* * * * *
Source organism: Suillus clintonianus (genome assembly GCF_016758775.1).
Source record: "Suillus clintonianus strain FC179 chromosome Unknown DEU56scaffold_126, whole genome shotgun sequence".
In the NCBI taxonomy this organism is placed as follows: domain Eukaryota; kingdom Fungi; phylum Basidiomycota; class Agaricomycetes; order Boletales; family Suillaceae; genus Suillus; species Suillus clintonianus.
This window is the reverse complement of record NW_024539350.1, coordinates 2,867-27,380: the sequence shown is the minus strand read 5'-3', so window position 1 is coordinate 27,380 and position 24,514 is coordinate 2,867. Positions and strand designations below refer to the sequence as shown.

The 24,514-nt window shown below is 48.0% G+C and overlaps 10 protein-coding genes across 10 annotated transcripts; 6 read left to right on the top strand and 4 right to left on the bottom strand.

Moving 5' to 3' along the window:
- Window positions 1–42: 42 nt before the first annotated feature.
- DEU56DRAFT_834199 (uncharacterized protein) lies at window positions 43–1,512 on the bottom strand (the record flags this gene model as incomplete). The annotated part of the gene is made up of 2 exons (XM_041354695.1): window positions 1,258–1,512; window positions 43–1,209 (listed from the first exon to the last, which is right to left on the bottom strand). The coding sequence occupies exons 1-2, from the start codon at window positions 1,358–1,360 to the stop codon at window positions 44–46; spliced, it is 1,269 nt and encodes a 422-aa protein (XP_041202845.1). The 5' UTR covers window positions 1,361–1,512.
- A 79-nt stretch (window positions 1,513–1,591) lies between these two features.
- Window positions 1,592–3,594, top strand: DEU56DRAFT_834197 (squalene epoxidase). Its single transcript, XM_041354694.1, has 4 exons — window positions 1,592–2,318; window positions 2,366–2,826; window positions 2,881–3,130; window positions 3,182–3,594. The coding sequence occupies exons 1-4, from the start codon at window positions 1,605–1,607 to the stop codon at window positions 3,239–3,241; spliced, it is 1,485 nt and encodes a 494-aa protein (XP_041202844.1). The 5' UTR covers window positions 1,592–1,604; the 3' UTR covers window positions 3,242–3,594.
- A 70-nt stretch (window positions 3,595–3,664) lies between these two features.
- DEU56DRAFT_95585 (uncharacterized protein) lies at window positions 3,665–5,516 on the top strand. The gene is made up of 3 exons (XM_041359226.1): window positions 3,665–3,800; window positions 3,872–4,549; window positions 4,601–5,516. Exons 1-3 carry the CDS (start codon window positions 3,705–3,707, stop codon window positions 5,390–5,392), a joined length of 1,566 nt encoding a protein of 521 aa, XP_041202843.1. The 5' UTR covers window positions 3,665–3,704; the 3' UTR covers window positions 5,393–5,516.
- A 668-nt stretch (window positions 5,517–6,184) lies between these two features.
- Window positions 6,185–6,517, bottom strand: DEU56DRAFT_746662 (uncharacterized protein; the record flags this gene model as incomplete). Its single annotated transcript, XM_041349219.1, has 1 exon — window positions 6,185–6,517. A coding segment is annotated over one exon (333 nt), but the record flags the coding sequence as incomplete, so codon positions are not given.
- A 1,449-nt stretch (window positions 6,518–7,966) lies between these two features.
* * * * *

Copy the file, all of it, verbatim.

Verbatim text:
Source organism: Suillus clintonianus (genome assembly GCF_016758775.1).
Source record: "Suillus clintonianus strain FC179 chromosome Unknown DEU56scaffold_126, whole genome shotgun sequence".
In the NCBI taxonomy this organism is placed as follows: domain Eukaryota; kingdom Fungi; phylum Basidiomycota; class Agaricomycetes; order Boletales; family Suillaceae; genus Suillus; species Suillus clintonianus.
This window is the reverse complement of record NW_024539350.1, coordinates 2,867-27,380: the sequence shown is the minus strand read 5'-3', so window position 1 is coordinate 27,380 and position 24,514 is coordinate 2,867. Positions and strand designations below refer to the sequence as shown.

The 24,514-nt window shown below is 48.0% G+C and overlaps 10 protein-coding genes across 10 annotated transcripts; 6 read left to right on the top strand and 4 right to left on the bottom strand.

Moving 5' to 3' along the window:
- Window positions 1–42: 42 nt before the first annotated feature.
- DEU56DRAFT_834199 (uncharacterized protein) lies at window positions 43–1,512 on the bottom strand (the record flags this gene model as incomplete). The annotated part of the gene is made up of 2 exons (XM_041354695.1): window positions 1,258–1,512; window positions 43–1,209 (listed from the first exon to the last, which is right to left on the bottom strand). The coding sequence occupies exons 1-2, from the start codon at window positions 1,358–1,360 to the stop codon at window positions 44–46; spliced, it is 1,269 nt and encodes a 422-aa protein (XP_041202845.1). The 5' UTR covers window positions 1,361–1,512.
- A 79-nt stretch (window positions 1,513–1,591) lies between these two features.
- Window positions 1,592–3,594, top strand: DEU56DRAFT_834197 (squalene epoxidase). Its single transcript, XM_041354694.1, has 4 exons — window positions 1,592–2,318; window positions 2,366–2,826; window positions 2,881–3,130; window positions 3,182–3,594. The coding sequence occupies exons 1-4, from the start codon at window positions 1,605–1,607 to the stop codon at window positions 3,239–3,241; spliced, it is 1,485 nt and encodes a 494-aa protein (XP_041202844.1). The 5' UTR covers window positions 1,592–1,604; the 3' UTR covers window positions 3,242–3,594.
- A 70-nt stretch (window positions 3,595–3,664) lies between these two features.
- DEU56DRAFT_95585 (uncharacterized protein) lies at window positions 3,665–5,516 on the top strand. The gene is made up of 3 exons (XM_041359226.1): window positions 3,665–3,800; window positions 3,872–4,549; window positions 4,601–5,516. Exons 1-3 carry the CDS (start codon window positions 3,705–3,707, stop codon window positions 5,390–5,392), a joined length of 1,566 nt encoding a protein of 521 aa, XP_041202843.1. The 5' UTR covers window positions 3,665–3,704; the 3' UTR covers window positions 5,393–5,516.
- A 668-nt stretch (window positions 5,517–6,184) lies between these two features.
- Window positions 6,185–6,517, bottom strand: DEU56DRAFT_746662 (uncharacterized protein; the record flags this gene model as incomplete). Its single annotated transcript, XM_041349219.1, has 1 exon — window positions 6,185–6,517. A coding segment is annotated over one exon (333 nt), but the record flags the coding sequence as incomplete, so codon positions are not given.
- A 1,449-nt stretch (window positions 6,518–7,966) lies between these two features.